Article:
All of this had several important consequences. First of all, it taught me the value of digital photography as a way to explore concepts without wasting film. Read that again. If you’re just trying to figure out what you want to shoot, and money is tight just shoot a digital camera. Don’t feel pressured to stay within film photography just because of film purists who tell you that digital photography is a terrible, offensive medium (that’s kind of what happened to me). I had gotten so engrossed in film photography that I didn’t even consider digital photography unless I was doing portraits for clients. Secondly, it taught me that film had become a crutch and a borderline unhealthy obsession. You can’t just shoot film and think that all of a sudden your photography is going to elevate itself. Be very careful when you hear people say that film photography slows you down; for me it didn’t. While I might have shot a larger final volume of photos on digital, I definitely shot film at an almost digital rate. Picking up that G11 taught me that a real photographer should be able to make meaningful work even with a dinky digital point and shoot from the pre 2010 era. I could finally look at photos from a digital camera and be content with the results. I could see the value of a photo without considering the origin; just considering the image itself.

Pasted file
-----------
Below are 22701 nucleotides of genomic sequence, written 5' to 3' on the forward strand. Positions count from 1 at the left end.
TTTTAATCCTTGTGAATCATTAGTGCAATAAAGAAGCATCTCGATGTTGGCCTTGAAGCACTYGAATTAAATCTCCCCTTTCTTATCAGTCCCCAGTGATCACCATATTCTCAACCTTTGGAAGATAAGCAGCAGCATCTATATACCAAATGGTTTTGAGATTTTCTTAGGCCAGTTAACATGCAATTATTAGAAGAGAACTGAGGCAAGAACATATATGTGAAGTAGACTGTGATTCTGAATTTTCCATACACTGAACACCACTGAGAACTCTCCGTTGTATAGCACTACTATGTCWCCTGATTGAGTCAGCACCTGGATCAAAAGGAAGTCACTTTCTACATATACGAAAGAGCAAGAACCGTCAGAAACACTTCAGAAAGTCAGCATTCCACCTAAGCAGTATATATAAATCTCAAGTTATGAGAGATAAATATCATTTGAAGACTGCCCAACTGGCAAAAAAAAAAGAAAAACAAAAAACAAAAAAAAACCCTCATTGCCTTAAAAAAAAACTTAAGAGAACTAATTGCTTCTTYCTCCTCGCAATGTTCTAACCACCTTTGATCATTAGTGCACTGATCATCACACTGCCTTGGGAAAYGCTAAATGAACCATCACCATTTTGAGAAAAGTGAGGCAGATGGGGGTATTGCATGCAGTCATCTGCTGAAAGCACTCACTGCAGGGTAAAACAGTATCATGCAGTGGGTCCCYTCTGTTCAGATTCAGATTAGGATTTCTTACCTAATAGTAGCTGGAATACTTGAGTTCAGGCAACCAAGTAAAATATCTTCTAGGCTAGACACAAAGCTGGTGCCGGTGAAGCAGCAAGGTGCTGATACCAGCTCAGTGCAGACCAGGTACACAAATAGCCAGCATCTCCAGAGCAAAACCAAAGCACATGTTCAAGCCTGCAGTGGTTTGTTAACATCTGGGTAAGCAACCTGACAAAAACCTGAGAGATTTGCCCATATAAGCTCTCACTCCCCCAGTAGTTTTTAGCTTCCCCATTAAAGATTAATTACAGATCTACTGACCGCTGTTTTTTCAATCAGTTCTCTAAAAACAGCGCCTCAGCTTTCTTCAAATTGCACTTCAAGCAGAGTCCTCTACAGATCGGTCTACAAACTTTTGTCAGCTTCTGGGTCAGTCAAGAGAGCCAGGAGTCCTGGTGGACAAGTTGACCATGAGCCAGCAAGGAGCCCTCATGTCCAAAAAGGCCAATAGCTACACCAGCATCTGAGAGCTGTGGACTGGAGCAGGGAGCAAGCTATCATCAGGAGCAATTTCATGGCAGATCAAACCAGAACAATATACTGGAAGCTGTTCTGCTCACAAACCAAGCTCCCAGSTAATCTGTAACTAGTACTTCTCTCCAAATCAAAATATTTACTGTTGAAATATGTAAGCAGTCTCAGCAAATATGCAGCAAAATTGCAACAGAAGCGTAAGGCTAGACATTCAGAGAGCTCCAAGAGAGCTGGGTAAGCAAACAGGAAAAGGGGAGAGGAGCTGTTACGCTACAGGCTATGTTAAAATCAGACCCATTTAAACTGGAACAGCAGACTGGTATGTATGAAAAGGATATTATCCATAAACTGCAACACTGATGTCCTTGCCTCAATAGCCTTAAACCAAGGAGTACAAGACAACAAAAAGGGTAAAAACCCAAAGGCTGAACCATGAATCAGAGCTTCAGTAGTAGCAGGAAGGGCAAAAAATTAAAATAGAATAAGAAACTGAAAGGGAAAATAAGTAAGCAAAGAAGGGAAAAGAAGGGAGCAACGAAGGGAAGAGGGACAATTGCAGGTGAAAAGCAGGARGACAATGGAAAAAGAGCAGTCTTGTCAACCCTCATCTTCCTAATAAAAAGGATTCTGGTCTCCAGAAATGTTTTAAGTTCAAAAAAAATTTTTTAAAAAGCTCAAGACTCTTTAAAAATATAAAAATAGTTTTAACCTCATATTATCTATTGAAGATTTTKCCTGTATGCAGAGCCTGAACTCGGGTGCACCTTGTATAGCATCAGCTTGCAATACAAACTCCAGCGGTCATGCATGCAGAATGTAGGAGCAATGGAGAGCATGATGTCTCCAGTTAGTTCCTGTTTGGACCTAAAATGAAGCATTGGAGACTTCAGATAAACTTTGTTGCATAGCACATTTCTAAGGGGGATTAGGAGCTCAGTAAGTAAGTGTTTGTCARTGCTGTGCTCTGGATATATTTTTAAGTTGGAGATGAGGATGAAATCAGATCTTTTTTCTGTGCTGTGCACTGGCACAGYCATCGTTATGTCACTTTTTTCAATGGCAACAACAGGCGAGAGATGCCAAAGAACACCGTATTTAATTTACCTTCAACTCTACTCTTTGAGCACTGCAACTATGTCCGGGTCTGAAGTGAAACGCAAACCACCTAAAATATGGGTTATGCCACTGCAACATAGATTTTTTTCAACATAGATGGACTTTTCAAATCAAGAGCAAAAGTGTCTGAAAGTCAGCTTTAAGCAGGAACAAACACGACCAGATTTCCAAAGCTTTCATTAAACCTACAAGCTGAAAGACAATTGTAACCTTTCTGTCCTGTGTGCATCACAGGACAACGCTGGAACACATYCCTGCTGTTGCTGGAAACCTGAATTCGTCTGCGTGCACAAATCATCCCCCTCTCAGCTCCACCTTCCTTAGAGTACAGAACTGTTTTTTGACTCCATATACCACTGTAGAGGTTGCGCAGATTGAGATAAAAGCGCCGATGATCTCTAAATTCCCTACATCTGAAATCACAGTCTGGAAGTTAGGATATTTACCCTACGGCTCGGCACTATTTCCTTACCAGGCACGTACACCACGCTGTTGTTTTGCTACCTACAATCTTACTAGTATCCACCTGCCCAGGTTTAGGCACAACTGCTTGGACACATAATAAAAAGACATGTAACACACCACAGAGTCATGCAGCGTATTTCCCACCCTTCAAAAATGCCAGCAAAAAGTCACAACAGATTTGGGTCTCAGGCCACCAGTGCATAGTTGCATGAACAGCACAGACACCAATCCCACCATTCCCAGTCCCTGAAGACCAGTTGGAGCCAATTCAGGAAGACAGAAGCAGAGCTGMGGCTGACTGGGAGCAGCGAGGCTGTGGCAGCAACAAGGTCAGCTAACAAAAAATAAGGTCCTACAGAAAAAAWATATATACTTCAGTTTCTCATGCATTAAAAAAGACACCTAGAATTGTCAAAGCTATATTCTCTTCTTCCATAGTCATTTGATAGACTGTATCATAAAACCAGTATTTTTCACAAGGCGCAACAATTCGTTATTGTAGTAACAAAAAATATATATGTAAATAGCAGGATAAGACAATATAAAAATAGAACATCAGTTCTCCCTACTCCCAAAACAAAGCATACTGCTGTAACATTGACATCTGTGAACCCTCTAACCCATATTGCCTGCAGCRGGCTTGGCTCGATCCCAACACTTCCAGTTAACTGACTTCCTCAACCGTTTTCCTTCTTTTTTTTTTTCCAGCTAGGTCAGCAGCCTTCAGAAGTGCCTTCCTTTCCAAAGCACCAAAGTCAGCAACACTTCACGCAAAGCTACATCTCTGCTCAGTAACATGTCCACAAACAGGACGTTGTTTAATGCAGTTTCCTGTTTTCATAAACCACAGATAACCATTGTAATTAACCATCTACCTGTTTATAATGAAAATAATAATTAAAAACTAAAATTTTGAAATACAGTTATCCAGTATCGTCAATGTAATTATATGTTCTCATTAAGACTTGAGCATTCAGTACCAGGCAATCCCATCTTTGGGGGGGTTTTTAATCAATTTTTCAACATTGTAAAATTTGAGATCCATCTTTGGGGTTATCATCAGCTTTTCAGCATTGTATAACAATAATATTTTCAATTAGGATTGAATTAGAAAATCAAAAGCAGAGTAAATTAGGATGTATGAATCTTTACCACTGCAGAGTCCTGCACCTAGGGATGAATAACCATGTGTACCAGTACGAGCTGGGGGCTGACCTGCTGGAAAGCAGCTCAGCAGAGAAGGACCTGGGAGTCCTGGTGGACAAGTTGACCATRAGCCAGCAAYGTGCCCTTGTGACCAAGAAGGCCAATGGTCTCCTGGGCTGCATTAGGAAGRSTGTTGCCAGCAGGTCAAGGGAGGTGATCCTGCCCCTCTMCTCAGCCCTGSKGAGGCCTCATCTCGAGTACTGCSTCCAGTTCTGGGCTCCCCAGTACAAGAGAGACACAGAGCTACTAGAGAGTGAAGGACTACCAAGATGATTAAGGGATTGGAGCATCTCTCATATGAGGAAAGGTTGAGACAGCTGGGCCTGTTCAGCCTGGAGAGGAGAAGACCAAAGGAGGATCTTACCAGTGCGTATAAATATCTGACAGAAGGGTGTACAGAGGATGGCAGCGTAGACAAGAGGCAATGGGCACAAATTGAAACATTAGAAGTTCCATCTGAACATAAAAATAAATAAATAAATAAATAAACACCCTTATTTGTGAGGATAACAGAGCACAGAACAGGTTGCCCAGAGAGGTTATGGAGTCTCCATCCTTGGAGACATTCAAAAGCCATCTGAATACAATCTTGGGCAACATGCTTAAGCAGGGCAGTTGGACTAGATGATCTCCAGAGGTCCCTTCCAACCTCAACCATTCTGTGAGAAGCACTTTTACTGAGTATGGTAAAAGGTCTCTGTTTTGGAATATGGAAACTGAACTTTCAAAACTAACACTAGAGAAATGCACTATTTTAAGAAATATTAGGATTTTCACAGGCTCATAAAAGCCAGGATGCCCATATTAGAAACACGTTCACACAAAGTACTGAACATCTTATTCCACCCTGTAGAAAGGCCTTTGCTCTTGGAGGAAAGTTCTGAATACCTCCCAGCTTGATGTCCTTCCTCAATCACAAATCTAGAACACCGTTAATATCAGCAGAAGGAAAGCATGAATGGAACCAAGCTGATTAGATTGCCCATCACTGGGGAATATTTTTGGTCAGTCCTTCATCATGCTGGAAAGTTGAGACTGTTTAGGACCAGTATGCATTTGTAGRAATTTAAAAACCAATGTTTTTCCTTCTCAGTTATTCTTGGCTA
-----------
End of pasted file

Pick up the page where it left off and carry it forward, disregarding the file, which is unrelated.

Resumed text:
Finally, this also set a precedent for the projects I’m working on now. It made me consider how maybe I could merge digital and film photography to make a cohesive project. So, I still do shoot film on my favorite cameras; but I don’t just do that. For a majority of the stuff I do, I do it on a digital camera.

I also want to say that this isn’t meant to scare you from film photography. I’m really saying to just keep your options open. And, remember, film photography showed me what I needed and wanted in a camera. Those lessons carried into digital! Instead of considering megapixels or the extremes of a camera’s spec list, I shopped for a more serious digital camera based on design. I looked for a film camera that was more like a film camera with a digital sensor. If you are up to date on the camera industry, you might already figure that this criterion led me straight to the Fujifilm X series.

To summarize this series of articles, the film vs. digital debate is so much more complex than just looking at what either medium has to offer technically speaking, or even in terms of the “feeling” that an image from one medium or the other gives. It’s about what you need to do in order to cultivate your artistic vision. If you need to explore, digital might be better for you. If you’re trying to methodologically create a project, film might be able to provide you with some creative options and resources that digital might not have.


I really hope that this was informative for you and that you got something out of it! Please feel free to leave any thoughts you have in the comments or message me!


In my next post, I will open a general discussion about gear, and maybe talk about GAS.